The power of this reading can be felt. May it be so in your own gathering of the saints.
We hear sermons about getting out of our personal comfort zones on a regular basis. I have heard this line of discipleship multiple times over the last 35+ years while listening to good evangelical and conservative sermons. Whole books have been written on the subject of “Christian comfort zones.” And, as good Christians we respond and do something uncomfortable. Rarely, however, do we actually leave our comfort zones; but, merely do something uncomfortable (a checked box on our discipleship list) within our daily, livable comfort zones. What is totally missed: our comfort zone safety-net is left in place so we always have a backup to go home to after we do our uncomfortable deeds.
In the sphere of discipleship, it is not the “personal comfort zones” that Christians are called out of that is at issue. The problem lies in why are Christians living in them in the first place.
Serious discipleship, biblical discipleship calls us in a wholly more radical direction when it comes to comfort zones. It seems to me that the Christ-life, the call of the gospel, the missional nature of the church, the love of Christ compels the christian and the gathered church to enter into the deplorable, systemically uncomfortable space of the least among us, the ones by default, poor decisions (theirs or others), malice, birth, political corruption, demographic disparity, and ecclesiastical avoidance do not have the safety net of a comfort zone to go home to. The issue is not your comfort zone. But, it is the lack of comfort zones among our under-resourced neighbors and neighborhoods and among those who lack the privilege of a comfort-zone to return home to when life and living is uncomfortable.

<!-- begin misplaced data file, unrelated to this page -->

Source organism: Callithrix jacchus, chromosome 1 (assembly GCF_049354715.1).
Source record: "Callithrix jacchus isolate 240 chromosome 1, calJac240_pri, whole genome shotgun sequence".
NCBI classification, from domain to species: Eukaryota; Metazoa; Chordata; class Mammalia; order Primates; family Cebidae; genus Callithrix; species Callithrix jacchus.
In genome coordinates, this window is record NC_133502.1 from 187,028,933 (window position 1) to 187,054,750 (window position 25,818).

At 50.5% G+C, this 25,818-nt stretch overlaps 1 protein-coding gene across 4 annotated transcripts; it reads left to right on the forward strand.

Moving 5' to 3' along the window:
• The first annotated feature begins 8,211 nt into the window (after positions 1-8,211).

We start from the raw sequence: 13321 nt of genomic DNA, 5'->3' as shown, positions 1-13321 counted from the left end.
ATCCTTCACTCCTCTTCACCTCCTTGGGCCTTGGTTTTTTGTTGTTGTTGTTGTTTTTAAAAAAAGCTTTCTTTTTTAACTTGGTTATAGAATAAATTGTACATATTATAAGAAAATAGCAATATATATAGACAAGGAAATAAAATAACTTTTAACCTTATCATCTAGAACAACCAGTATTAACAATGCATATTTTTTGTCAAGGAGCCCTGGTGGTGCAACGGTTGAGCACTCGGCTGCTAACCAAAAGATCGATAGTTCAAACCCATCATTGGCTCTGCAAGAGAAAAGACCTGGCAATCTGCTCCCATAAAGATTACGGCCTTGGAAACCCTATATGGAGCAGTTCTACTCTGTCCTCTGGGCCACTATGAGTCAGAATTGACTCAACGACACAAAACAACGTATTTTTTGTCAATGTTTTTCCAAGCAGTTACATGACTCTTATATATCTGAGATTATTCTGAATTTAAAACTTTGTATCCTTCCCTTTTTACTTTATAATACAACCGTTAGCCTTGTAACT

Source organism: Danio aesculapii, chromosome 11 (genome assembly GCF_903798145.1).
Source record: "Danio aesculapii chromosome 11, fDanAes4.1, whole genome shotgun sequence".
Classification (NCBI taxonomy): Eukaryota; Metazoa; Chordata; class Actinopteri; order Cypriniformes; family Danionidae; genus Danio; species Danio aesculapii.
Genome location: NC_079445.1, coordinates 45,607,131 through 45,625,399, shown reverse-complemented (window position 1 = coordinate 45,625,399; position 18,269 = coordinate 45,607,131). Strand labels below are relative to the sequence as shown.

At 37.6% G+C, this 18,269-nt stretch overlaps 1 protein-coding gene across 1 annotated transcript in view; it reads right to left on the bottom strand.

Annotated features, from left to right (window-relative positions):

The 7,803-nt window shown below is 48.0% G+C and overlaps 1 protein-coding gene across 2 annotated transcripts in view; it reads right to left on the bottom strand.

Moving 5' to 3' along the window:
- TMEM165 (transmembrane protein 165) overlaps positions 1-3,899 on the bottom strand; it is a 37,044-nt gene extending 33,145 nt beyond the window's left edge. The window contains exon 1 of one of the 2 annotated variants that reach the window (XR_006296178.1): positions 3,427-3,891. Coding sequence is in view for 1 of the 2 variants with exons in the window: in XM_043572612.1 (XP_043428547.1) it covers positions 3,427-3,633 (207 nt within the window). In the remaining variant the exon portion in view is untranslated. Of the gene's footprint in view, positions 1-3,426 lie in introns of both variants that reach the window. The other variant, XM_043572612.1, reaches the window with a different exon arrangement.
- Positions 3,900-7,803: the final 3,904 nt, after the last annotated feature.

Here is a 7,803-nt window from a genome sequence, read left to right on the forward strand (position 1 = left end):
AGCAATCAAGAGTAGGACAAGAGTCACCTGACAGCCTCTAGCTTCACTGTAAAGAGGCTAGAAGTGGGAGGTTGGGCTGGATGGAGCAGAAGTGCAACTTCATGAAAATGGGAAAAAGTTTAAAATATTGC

The question always confronts the Christian and every church gathered: who is your neighbor?
Chip M. Anderson, advocate for biblical social action; pastor of an urban church plant in the Hill neighborhood of New Haven, CT; husband, father, author, former Greek & NT professor; and, 19 years involved with social action.